# Negative Exponents / Algebraic Fractions / Reciprocal

• February 7th 2011, 05:19 PM
alyosha2
Negative Exponents / Algebraic Fractions / Reciprocal
$3^4*2^{-8} = \frac{3^4}{2^8}$

why not

$\frac{3^4}{\frac{1}{2^8}}$

as $\frac{1}{2^8}$ is the reciprocal of $\frac{2^{-8}}{1}$
• February 7th 2011, 05:23 PM
Prove It
$\displaystyle 3^4 \times 2^{-8} = 3^4 \times \frac{1}{2^8} = \frac{3^4}{2^8}$.
• February 7th 2011, 05:23 PM
dwsmith
Quote:

Originally Posted by alyosha2
$3^4*2^{-8} = \frac{3^4}{2^8}$

why not

$\frac{3^4}{\frac{1}{2^8}}$

as $\frac{1}{2^8}$ is the reciprocal of $\frac{2^{-8}}{1}$

$\displaystyle 3^4\cdot\frac{1}{2^8}=\frac{3^4}{1}\cdot\frac{1}{2 ^8}=\frac{3^4\cdot 1}{1\cdot 2^8}=\frac{3^4}{2^8}$
• February 7th 2011, 11:16 PM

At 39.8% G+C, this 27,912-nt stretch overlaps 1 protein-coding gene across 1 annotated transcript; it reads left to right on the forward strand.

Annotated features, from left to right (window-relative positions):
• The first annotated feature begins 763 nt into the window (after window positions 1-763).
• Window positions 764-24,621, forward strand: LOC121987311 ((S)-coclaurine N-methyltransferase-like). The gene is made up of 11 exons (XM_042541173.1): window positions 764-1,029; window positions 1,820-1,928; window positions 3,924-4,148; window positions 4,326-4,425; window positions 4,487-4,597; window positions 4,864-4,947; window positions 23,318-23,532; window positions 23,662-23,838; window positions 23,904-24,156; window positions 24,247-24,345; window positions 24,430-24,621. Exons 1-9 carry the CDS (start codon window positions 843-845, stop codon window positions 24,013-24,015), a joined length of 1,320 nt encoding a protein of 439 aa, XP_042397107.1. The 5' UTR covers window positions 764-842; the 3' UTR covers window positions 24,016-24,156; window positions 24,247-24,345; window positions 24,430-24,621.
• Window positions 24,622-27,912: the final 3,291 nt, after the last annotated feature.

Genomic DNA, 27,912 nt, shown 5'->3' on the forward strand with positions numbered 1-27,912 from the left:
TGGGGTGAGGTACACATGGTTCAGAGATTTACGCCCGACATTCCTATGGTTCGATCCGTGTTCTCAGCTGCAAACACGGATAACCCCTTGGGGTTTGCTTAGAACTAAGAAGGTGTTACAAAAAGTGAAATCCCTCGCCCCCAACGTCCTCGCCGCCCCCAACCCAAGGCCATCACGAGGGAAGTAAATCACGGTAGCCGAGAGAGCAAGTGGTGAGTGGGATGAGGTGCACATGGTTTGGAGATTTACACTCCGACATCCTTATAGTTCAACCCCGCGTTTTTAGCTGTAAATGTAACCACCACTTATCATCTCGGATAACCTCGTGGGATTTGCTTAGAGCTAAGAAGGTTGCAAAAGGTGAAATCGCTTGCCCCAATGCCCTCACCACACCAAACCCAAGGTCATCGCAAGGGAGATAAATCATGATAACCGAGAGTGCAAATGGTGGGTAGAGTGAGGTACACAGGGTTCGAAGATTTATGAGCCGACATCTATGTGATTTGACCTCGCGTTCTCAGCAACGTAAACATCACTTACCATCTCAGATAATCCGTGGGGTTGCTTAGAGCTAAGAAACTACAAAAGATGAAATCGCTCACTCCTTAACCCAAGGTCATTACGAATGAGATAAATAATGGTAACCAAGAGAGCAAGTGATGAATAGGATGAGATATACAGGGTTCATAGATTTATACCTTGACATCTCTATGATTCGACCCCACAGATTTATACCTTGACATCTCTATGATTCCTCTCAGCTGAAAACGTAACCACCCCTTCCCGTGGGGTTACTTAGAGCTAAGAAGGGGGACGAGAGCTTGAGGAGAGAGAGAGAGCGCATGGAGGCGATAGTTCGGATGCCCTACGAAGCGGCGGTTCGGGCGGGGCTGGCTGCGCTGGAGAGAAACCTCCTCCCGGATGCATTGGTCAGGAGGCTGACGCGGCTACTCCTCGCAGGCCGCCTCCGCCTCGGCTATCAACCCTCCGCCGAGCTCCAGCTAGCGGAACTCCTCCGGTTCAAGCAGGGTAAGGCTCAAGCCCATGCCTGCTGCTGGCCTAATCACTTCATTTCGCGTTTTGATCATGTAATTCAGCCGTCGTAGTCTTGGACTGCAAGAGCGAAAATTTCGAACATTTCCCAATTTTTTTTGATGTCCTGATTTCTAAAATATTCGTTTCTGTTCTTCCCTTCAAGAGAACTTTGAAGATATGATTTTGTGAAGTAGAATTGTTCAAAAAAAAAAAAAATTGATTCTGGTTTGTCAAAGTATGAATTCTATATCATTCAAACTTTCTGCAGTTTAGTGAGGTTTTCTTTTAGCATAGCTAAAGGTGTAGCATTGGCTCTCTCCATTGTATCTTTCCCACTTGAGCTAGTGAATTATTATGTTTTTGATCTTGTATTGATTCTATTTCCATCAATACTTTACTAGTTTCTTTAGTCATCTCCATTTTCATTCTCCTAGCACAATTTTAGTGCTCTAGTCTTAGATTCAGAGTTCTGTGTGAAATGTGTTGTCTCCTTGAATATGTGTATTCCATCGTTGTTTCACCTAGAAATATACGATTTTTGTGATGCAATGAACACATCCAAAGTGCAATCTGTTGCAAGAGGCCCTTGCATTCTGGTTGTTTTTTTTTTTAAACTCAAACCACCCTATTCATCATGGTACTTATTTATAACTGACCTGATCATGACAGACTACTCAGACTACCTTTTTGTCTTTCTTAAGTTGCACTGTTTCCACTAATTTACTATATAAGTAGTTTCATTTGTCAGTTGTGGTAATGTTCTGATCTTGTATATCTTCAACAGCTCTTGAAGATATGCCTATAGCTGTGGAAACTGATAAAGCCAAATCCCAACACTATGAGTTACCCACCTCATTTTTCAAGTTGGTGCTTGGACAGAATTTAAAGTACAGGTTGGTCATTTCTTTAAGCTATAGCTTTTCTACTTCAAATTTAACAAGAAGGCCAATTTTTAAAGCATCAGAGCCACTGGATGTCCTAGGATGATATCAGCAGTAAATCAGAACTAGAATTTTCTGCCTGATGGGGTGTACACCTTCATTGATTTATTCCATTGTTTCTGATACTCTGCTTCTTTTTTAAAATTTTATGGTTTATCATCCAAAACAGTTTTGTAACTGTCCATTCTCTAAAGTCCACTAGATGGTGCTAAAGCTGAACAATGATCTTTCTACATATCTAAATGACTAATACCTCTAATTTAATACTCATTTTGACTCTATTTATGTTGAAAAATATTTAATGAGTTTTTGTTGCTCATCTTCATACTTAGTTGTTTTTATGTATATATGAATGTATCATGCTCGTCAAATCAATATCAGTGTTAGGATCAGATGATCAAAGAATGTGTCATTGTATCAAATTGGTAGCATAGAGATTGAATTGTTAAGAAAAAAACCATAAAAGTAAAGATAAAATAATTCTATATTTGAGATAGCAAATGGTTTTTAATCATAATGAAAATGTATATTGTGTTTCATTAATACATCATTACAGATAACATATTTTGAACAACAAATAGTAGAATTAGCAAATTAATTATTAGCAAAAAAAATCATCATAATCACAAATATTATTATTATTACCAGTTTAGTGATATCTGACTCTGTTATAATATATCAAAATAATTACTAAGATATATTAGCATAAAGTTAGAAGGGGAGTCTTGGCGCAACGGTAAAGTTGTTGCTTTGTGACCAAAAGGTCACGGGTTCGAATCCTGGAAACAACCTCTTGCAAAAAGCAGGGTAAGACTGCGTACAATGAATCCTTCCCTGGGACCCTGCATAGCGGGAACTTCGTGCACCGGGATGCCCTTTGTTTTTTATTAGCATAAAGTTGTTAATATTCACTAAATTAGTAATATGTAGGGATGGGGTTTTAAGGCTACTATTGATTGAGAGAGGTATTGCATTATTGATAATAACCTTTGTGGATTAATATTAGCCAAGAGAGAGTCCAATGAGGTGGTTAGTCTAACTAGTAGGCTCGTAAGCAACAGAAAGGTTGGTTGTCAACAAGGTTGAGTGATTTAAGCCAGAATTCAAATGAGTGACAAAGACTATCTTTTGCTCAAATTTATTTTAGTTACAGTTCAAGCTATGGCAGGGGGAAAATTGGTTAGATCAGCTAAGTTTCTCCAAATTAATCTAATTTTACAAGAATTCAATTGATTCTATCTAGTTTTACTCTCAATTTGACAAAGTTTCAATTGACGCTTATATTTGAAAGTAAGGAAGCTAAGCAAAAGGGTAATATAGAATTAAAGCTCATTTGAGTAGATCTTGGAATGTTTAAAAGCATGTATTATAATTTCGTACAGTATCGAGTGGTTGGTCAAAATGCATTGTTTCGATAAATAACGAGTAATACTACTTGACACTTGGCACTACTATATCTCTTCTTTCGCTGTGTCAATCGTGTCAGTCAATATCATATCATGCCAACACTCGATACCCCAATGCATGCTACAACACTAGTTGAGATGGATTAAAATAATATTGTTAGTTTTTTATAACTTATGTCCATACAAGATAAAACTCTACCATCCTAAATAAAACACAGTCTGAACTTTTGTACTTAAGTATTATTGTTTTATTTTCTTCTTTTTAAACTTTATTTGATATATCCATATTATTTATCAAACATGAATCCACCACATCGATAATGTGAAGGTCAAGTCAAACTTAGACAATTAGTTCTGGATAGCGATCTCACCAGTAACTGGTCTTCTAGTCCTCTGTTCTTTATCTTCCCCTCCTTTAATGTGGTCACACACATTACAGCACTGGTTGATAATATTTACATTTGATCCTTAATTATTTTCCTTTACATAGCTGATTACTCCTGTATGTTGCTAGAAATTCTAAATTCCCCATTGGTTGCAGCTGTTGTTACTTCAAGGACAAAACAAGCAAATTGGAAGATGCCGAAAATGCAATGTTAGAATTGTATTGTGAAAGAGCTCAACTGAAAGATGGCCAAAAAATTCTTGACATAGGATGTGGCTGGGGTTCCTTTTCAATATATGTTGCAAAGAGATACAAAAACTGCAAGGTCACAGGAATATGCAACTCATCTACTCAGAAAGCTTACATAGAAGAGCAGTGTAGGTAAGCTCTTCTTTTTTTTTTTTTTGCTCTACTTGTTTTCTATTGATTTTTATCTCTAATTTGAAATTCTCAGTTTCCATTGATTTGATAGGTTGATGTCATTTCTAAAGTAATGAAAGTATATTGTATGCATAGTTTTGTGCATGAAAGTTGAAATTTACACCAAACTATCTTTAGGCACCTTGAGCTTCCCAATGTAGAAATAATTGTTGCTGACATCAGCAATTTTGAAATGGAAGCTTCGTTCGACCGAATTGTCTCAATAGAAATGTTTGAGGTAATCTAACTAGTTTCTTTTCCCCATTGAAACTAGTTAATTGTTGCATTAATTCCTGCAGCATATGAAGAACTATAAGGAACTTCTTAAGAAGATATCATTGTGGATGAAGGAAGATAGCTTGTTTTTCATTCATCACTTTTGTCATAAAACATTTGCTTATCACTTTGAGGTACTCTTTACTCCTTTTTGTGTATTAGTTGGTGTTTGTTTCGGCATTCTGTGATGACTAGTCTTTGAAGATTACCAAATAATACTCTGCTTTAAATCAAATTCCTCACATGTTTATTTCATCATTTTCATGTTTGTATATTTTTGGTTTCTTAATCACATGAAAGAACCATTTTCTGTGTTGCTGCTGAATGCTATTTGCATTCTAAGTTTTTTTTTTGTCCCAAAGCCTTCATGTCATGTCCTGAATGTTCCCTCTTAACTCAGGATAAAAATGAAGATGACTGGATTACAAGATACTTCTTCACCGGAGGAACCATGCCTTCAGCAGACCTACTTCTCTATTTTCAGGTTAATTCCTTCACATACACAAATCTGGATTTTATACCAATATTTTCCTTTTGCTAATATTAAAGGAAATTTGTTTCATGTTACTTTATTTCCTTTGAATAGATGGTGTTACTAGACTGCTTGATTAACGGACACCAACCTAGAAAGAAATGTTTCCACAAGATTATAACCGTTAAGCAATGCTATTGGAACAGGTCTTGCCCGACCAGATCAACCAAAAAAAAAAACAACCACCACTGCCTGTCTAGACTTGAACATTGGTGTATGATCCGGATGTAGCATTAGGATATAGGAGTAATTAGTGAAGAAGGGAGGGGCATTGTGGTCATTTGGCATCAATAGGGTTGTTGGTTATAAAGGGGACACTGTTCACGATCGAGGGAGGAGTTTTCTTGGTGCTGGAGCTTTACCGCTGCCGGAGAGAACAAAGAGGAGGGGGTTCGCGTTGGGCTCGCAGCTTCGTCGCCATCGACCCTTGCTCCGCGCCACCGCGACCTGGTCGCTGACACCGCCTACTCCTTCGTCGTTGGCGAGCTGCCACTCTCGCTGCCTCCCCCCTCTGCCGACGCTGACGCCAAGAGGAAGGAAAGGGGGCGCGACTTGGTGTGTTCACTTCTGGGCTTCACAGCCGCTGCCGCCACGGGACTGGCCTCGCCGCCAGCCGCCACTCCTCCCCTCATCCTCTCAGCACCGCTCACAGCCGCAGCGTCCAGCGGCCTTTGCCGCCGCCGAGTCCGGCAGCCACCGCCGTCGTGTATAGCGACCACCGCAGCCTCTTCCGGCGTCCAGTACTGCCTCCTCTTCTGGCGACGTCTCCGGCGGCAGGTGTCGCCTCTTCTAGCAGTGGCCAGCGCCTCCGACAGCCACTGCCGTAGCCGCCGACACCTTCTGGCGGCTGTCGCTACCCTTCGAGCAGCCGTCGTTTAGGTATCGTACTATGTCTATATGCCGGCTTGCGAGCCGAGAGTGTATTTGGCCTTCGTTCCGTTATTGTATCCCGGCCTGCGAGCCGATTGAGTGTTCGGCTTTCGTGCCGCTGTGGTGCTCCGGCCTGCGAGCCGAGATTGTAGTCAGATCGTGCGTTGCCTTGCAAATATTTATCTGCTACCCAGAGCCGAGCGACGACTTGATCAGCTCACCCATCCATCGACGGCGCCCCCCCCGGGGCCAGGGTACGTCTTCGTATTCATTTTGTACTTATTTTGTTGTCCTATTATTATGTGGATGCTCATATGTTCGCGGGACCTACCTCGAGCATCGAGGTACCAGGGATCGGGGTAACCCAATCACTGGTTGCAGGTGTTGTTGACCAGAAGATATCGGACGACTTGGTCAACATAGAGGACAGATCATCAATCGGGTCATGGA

alyosha2
Quote:

Originally Posted by Prove It
$\displaystyle 3^4 \times 2^{-8} = 3^4 \times \frac{1}{2^8} = \frac{3^4}{2^8}$.

So multiplying by a given number gives the same result as multiplying it by it's reciprocal!??

I thought the idea was to invert the operation? Meaning dividing by a given number is the same as multiplying by it's reciprocal and dividing by a given number is the same as multiplying by it's reciprocal?

If that's the case, how come the operation on the number here isn't inverted when we subsitutue it for it's reciprocal?
• February 7th 2011, 11:33 PM
alyosha2
Wait... $\frac{1}{2^8} =$ isn't the reciprocal of $2^{-8}$, it's equivalent to it.

I see now.

Thanks.